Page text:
General support to an organization that advocates for juvenile justice reform in the District of Columbia. 

Justice Policy Institute – Washington, DC – ($250,000 – 1 year) 
This grant encompasses three parts: support for the production of two reports examining the cost to courts of the general use of bail and bail bond forfeiture; to provide communications assistance to DC Lawyers for Youth; and for general support. 

Juvenile Law Center – Philadelphia, PA – ($200,000 – 2 years)
Support to advocate for greater protections and rights for youth in Pennsylvania’s juvenile justice system in the wake of a judicial corruption scandal, as well as support for appellate challenges nationwide to the practice of trying youth as adults. 

National Council on Crime and Delinquency – Oakland, CA – ($100,000 – 18 months) 
Support for a study to examine the use of commercial bail in the pretrial detention process regarding racial disparities in incarceration and the role of pretrial release, based on risk assessment, regarding racial disparities. 

National Employment Law Project – New York, NY – ($350,000 – 2 years) 
Support to reduce unnecessary structural barriers that keep formerly incarcerated people from getting jobs because of their criminal records. 

Urban Institute – Washington, DC – ($250,000 – 1 year) 
Support to examine the existence of racial disparities in probation revocation decisions and to evaluate different techniques to address the problem. 


Workers’ Rights Program

Economic Policy Institute – Washington, DC – ($250,000 – 2 years)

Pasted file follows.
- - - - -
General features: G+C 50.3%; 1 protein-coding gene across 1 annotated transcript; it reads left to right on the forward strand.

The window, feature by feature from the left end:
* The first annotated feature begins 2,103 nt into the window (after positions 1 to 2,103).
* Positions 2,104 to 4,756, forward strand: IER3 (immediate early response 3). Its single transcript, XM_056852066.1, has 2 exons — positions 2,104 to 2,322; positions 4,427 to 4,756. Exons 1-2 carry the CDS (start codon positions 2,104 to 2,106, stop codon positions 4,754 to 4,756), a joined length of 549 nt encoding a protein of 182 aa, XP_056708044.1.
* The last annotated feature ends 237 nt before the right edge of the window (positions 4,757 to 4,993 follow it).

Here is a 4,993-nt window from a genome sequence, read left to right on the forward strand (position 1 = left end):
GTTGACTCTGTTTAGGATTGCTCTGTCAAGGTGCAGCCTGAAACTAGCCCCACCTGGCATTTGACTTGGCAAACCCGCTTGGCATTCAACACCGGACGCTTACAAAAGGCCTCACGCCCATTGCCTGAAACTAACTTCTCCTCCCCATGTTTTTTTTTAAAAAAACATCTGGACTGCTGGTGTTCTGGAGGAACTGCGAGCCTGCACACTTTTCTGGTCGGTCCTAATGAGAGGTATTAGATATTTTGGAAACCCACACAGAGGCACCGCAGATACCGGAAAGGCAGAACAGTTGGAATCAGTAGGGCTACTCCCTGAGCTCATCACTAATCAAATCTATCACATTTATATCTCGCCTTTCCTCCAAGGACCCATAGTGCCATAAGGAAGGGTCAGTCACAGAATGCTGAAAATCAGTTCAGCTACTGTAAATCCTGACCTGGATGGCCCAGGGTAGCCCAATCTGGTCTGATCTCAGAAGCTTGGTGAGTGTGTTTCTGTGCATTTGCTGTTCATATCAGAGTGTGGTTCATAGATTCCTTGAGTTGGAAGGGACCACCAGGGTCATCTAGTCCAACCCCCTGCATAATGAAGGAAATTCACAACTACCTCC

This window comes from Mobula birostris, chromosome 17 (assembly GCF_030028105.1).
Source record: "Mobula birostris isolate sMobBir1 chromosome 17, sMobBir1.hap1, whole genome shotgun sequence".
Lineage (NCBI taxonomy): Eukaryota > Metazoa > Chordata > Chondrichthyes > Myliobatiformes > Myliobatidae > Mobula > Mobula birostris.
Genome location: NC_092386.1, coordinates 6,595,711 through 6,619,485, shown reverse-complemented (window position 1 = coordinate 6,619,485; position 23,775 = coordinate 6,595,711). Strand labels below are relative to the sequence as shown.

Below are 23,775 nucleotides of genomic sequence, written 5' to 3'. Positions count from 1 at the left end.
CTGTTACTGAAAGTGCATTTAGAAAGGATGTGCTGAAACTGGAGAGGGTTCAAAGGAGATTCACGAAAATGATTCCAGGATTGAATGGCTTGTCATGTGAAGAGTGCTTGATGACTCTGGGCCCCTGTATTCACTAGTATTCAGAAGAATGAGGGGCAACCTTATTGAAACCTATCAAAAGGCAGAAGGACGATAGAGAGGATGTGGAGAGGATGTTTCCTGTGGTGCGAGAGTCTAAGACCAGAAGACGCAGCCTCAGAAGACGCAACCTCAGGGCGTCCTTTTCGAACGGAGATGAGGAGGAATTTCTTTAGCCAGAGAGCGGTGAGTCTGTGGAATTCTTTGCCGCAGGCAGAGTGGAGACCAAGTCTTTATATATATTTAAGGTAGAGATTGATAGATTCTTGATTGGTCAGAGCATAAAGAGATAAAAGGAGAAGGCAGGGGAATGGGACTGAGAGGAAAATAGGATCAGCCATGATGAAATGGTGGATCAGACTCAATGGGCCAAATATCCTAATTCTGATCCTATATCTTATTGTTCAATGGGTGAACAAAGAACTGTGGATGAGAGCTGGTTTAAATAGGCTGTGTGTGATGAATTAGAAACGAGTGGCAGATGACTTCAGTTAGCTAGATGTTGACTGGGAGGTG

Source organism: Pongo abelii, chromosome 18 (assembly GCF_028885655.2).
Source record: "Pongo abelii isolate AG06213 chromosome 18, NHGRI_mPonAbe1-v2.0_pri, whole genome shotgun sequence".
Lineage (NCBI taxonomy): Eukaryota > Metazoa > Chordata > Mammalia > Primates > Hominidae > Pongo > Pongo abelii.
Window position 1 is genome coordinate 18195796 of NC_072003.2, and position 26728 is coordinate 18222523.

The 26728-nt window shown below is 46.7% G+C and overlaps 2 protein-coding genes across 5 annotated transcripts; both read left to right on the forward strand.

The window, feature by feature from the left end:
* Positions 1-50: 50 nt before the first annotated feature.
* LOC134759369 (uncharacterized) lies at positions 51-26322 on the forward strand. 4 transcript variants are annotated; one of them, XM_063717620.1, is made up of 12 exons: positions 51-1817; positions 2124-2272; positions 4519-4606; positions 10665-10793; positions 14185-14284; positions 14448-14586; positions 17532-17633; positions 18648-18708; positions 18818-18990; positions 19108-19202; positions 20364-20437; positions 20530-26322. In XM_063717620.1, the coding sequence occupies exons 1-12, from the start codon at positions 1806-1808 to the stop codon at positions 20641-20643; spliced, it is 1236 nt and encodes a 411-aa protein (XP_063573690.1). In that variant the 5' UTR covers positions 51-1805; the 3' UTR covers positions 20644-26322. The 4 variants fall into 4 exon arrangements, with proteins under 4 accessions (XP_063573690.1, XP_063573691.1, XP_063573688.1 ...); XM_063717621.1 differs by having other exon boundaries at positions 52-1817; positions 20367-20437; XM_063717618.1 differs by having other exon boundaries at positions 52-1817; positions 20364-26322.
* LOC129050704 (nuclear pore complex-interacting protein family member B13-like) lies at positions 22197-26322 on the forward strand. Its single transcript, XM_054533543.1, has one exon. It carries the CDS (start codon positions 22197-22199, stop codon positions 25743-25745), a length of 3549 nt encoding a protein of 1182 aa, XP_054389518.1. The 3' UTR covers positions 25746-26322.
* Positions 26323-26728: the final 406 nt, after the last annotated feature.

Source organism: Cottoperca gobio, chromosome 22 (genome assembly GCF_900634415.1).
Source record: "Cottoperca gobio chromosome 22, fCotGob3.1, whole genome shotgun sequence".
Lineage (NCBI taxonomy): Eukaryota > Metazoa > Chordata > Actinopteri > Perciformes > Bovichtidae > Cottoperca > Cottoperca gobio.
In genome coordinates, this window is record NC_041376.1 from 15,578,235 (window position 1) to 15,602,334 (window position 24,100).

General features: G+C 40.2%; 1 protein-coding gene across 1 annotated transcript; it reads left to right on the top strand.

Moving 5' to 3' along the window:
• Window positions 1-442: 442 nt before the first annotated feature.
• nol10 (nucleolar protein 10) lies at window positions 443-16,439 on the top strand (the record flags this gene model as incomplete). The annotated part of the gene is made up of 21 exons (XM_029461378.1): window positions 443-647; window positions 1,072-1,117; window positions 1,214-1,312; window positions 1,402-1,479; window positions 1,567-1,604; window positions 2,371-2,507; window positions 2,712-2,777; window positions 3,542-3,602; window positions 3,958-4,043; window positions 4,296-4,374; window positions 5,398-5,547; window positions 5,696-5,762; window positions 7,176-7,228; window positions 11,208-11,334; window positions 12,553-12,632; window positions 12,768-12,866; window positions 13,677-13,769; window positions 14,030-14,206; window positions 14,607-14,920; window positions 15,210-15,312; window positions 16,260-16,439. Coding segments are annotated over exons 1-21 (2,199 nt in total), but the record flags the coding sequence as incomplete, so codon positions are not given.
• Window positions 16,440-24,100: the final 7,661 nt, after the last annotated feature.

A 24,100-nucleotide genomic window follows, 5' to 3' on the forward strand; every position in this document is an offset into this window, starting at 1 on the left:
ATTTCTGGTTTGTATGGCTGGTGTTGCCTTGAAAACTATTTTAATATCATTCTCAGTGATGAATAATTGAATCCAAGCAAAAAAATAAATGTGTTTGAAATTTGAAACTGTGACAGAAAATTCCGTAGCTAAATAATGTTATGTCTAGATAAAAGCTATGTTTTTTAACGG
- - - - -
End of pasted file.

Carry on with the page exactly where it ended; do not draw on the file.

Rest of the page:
Support for two projects, one on Economic Security and one on Workers’ Rights. 

Los Angeles Alliance for a New Economy – Los Angeles, CA – ($500,000 – 1 year)
Support for a campaign at four port complexes to improve conditions for truckers operating at the ports, reduce deadly diesel emissions and create meaningful job opportunities for low-income residents of communities adjacent to the ports. Also involved in this campaign and supported by this grant are the Partnership for Working Families, a national organization based in Washington, DC; East Bay Alliance for a Sustainable Economy, based in Oakland, CA; and Puget Sound Sage, based in Seattle, WA.   

Massachusetts Coalition for Occupational Safety and Health – Dorchester, MA – (60,000 – 1 year)
Support for the REAL Campaign – Reform Employment Agency Law – in Massachusetts which aims to improve protections for contingent workers by regulating labor contractors. 

National Public Radio – Washington, DC – ($200,000 – 2 years)